Author Topic: Ladies in Waiting to Queen Victoria  (Read 8099 times)

Offline dobfarm

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Re: Ladies in Waiting to Queen Victoria
« Reply #18 on: Tuesday 01 January 19 15:28 GMT (UK) »
Hi All

dobfarm, they now say a good cup of strong tea, has anti-oxidants and healthful properties.

Our Boss would not have been happy with us, if some of the water wouldn't empty and neither would we!

We were taught having the correct fall is also crucial in horizontal underground drainage, if it runs too fast or two slow.

We were taught how to wipe lead joints, boss lead, weld lead, leadwork, solder, braze, bend and set pipe, copper, thread steel pipe, the whole lot, all the Maths (mainly used by designers). Taught every conceivable thing, including Coal, Gas and Oil Installations, Building Regulations, stopping the spread of fires through floors in high rise, dry and wet Fire risers, electrical flow sensing and control valves, tank fresh water storage, filters, all this was part of our training! Swimming Pools. Drinking & waste water treatment basics. Although a lot is forgotten, it can be looked up again.

Now, I see a Plumbing system and it either looks cheap plastic and very angular, no nice swept bends or very very over complicated.

My Brother-in-Law has a heating & hot water system in a small modern two bed house and it has 3 electric circulating assistors (3 pumps) and the 'Engineers' haven't a clue how to fix it or check it, without telephoning and having the manufacturer's technician talk him through it. Neither did I want to get involved, I have never seen such an over complicated system of dross in my life.

When I see so called Tradesman (never been Apprenticed) cutting corners, I put my head in my hands. It makes me so  >:( angry, or laugh at the stupidity!

Some years ago, I had a letter, begging former Time-served Plumbers to teach and offering figures like 38 an hour. The UK government push people through University and many won't get jobs that pay enough to repay Student loans.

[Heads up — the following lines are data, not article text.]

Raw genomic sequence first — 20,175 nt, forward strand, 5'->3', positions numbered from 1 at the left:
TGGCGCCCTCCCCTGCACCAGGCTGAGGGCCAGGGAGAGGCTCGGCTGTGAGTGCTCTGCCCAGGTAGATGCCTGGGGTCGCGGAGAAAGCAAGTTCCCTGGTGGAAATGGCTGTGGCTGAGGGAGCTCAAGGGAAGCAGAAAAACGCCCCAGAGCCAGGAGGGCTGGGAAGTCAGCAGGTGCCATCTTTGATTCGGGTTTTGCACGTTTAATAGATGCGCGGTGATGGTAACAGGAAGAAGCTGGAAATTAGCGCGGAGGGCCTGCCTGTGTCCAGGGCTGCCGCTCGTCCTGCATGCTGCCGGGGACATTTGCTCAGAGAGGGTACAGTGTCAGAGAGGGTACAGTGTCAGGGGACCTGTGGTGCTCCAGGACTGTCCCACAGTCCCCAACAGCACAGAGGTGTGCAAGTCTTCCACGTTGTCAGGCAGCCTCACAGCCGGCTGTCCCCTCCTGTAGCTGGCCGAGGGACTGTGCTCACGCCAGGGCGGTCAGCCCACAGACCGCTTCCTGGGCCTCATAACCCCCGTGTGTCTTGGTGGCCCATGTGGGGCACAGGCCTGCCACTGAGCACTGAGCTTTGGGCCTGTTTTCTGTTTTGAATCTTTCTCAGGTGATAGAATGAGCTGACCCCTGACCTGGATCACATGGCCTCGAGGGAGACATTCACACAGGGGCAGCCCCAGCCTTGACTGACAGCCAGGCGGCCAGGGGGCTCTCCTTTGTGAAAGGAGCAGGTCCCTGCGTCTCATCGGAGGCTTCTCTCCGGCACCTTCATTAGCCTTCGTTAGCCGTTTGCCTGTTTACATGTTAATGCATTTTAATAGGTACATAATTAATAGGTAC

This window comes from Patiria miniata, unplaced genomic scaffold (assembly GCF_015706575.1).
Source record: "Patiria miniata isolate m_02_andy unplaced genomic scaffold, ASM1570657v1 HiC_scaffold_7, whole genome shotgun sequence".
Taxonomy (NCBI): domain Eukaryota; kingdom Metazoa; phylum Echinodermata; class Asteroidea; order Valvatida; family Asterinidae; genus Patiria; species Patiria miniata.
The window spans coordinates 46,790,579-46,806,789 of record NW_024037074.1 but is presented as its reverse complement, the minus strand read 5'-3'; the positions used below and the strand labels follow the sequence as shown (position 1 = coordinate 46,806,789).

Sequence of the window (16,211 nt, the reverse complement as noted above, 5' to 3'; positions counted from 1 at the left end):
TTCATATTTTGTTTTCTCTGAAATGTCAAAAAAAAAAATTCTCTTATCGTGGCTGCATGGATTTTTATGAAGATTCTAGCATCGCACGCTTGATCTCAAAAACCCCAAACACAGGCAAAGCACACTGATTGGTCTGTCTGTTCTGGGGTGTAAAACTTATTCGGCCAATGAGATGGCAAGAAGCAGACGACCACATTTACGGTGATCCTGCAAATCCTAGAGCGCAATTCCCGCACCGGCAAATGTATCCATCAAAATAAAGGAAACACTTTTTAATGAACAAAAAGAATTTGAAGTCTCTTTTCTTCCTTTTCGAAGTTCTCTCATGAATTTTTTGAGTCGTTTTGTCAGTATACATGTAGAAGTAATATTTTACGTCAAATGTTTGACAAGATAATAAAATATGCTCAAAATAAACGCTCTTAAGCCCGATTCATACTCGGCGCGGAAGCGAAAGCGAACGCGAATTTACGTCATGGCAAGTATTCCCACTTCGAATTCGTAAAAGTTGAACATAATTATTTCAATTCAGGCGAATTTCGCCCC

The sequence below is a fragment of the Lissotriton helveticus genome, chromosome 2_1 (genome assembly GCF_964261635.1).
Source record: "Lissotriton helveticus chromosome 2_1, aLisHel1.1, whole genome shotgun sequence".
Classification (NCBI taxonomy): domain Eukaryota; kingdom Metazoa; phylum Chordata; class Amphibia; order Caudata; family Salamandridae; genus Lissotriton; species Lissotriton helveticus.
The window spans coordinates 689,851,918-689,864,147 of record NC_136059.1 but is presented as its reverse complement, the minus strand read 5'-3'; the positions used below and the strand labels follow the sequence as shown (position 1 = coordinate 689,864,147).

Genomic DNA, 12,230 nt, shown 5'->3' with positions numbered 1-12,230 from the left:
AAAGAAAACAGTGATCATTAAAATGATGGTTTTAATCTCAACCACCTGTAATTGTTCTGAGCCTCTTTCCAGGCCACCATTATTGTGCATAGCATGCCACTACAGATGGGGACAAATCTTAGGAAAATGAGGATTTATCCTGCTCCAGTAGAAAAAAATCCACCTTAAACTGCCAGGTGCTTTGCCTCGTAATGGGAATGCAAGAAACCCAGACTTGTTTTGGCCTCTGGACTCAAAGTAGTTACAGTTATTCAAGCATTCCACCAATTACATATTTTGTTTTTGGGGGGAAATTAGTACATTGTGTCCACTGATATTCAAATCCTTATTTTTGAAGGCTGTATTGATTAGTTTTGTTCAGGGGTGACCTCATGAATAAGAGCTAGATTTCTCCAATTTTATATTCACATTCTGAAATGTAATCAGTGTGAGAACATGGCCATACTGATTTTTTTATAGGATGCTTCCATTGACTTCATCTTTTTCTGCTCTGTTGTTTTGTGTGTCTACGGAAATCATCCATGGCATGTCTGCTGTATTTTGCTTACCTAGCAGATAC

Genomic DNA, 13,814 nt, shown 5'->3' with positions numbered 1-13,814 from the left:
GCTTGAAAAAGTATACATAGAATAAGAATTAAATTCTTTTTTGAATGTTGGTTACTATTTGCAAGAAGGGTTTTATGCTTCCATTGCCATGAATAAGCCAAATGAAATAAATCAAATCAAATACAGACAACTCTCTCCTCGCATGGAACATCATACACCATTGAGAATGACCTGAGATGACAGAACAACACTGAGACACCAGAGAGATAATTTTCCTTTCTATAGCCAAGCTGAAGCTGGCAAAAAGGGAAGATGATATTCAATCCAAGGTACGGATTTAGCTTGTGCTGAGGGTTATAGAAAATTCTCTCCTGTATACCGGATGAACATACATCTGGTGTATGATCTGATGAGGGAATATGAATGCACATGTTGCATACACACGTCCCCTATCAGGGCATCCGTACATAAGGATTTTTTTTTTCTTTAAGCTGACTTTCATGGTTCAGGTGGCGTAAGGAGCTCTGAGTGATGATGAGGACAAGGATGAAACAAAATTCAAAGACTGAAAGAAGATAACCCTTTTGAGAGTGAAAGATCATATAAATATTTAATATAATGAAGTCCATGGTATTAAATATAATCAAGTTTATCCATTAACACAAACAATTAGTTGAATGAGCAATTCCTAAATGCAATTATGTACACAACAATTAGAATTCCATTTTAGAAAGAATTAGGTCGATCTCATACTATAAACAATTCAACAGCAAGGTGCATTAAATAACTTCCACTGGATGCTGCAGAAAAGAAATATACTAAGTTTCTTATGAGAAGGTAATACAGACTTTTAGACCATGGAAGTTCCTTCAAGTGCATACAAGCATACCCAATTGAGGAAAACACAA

I should like to see the same push for skilled Building Tradesman and Tradeswomen in the UK.

I went to a modern loo in a Hotel Restaurant and I had to flush it 5 times before I could use it. It was also running continuously cistern water into the pan (Water Byelaw Contravention too - wasting treated tap water). When I lifted the lid off, it had the wrong (low) height siphon fitted, no wonder water was running continuous and it wouldn't flush easily!

I absolutely dispair at some of the Workmanship I saw and what I see now, if you can call it workmanship!

Don't need Spa Water, just a good old cup or mug of tea!

Thank you to all who have contributed to my questions.

Best wishes, Mark

1961 after Princess Margaret had complained about our smoky town after her visit to open a new school & we went as a smokeless zone area soon after. We had a tank airing cupboard copper hot tank fitted with a gas immersion heater, the plumber had been moaning to mum while slurping his tea about my dad earning 30 a week at the time with overtime, saying they could not earn nothing near that, just as his apprentice came to tell him he had put the union outer nut on the pipe the wrong way round from the other end of the pipe, he re-melted, then took the inner union off, lost his outer union nut and had to get a new complete union. For 30 years we had that floating outer union nut loose on that cold tank to hot tank pipe. ;D

Now back on topic. ;)

Census information Crown Copyright, from www.nationalarchives.gov.uk
Any transcription of information does not identify or prove anything.
Intended as a Guide only in ancestry research.-It is up to the reader as to any Judgment of assessments of information given! to check from original sources.